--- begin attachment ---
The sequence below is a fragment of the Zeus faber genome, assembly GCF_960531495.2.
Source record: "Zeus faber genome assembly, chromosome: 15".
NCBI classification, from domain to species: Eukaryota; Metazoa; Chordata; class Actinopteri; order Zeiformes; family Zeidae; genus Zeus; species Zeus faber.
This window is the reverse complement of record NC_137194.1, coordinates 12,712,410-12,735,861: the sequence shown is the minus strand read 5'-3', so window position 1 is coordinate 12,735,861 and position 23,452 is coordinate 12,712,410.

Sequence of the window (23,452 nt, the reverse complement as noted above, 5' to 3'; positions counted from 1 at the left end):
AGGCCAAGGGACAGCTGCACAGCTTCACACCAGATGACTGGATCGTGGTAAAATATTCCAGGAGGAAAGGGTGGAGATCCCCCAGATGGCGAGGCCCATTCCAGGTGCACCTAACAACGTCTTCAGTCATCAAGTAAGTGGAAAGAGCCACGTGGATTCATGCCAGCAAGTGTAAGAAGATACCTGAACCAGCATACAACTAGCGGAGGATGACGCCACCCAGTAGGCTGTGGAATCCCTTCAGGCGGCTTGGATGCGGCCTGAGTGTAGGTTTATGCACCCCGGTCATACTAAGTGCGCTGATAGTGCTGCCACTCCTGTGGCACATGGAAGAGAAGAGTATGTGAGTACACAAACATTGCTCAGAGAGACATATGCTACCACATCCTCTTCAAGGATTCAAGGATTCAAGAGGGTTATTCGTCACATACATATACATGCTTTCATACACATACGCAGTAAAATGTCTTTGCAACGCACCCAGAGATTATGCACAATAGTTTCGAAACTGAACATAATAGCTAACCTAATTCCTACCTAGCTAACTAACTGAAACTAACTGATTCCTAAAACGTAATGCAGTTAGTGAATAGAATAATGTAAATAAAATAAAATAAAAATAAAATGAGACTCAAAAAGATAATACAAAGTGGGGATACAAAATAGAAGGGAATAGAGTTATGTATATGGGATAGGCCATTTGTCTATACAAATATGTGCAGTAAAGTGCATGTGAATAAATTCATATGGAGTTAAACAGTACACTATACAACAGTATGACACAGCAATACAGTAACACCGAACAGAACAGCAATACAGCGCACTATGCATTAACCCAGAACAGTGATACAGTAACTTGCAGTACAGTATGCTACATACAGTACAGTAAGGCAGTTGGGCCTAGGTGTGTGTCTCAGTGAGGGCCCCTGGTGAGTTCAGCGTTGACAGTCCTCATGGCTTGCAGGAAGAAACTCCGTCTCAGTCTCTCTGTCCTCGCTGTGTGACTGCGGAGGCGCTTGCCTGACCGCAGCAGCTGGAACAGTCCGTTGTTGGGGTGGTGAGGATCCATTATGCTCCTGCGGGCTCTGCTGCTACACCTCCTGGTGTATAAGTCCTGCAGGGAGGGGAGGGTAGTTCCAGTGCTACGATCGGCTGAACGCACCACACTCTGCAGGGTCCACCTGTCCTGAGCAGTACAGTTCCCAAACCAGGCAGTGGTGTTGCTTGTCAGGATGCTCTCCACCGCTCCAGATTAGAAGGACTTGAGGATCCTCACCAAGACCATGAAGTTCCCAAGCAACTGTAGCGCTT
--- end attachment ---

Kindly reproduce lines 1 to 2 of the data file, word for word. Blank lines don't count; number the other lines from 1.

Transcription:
The sequence below is a fragment of the Zeus faber genome, assembly GCF_960531495.2.
Source record: "Zeus faber genome assembly, chromosome: 15".